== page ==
Judy Taylor


5 thoughts on “Troubleshooting Your Technique

  1. Robin Chubak says:

    I understand your need for sponsorship for your business but your use of conservative Republican advertising turns my stomach. Please remove my name from your mailing list.


  2. I’m sorry that the advertising can be so obnoxious. Just wanted to let you know I have no control over what ads go up on my blog, and I don’t make any money off them. I pay a fee to WordPress to host my blog, and make it available to anyone to read for “free,” but of course, it’s not free, the price is that you will be targeted by advertisers. Charging people to read my blog doesn’t sit well, so unless I can find a blog provider that doesn’t do ads, I will continue with WordPress. In the meantime, I can’t unsubscribe you from the blog from my end. The way to do it is for you to log into your WordPress account. You will see a list of blogs you follow. Click on the Manage button. When you see the Hooking With Yarn blog, there will be a button that says Following. Just click that button and you’ll be out. Sorry for the inconvenience.


    • I just wanted to let you know I figured a way I can offer a blog without any ads. It’s going to involve doing my website all over, but I think it’s worth it, considering how irritating those ads can be. So if I haven’t lost you yet as a subscriber, stay tuned. I’ll be announcing the new ad-free home for the blog in the coming weeks. Thanks for bringing up the issue.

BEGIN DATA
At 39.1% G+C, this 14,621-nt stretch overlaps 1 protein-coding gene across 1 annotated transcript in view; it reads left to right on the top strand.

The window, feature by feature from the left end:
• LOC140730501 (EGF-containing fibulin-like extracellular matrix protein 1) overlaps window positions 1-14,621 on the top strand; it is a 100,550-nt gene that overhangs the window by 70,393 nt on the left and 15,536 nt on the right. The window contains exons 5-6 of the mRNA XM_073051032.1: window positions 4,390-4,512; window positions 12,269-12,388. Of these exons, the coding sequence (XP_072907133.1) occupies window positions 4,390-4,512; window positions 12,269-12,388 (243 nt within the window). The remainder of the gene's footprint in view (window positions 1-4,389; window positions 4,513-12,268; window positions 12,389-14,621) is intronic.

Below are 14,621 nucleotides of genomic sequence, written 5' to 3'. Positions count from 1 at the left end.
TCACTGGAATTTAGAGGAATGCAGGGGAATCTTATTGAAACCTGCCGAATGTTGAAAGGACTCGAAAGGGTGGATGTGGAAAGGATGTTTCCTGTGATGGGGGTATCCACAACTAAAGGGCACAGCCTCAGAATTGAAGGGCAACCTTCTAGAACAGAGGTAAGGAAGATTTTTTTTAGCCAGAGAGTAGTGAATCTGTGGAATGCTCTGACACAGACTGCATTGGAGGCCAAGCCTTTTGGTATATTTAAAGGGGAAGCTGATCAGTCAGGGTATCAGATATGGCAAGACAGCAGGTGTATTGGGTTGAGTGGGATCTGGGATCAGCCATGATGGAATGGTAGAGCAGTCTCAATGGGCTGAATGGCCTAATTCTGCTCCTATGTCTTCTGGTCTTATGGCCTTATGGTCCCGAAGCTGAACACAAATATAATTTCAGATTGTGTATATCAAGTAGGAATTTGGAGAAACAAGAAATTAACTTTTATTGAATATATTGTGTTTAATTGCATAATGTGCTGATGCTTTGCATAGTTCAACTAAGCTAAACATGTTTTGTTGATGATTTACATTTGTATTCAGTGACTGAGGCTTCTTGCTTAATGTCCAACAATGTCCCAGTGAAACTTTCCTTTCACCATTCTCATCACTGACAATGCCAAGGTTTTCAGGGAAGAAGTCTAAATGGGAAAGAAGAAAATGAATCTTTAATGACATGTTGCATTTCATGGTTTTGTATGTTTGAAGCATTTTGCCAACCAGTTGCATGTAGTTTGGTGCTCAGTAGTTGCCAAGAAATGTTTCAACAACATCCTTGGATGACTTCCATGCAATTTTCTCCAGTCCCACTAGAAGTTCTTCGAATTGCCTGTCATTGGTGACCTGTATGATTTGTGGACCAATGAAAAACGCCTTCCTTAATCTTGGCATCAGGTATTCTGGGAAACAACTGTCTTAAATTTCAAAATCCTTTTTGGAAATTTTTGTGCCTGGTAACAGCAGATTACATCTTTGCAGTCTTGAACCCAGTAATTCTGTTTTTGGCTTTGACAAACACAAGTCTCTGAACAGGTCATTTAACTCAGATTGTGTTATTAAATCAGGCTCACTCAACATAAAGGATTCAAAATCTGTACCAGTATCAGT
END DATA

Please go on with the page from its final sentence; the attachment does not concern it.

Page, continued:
3. Cathy Ware says:

    do you offer color cards for your yarns? I went to your site and saw the sample ordering which is nice but I would like to have what’s available in front of me when I order. How do I order and what is the cost? I couldn’t find that info on your site. Thanks, Cathy

    On Fri, Nov 1, 2019 at 6:06 PM Hooking With Yarn wrote:

    > judytaylor2013 posted: “As my show and class season winds down for the > year, I’m thinking about all my students that I had in class. I hope > they’re doing well with the craft, and I thought it might be a good time to > go over some common problems that beginners can encounter. Word” >


    • I don’t have color cards, because all my yarn is done custom, meaning I can do pretty much any color or blend you want. I charge $5/oz for most yarns, and $6/oz for handspun yarn. The samplers I offer on the website are for you to try hooking with my yarn to see if you like it. From there, if you can supply me with your colors (fabric swatches, paint chips from the hardware store, etc) I can create yarns for your project.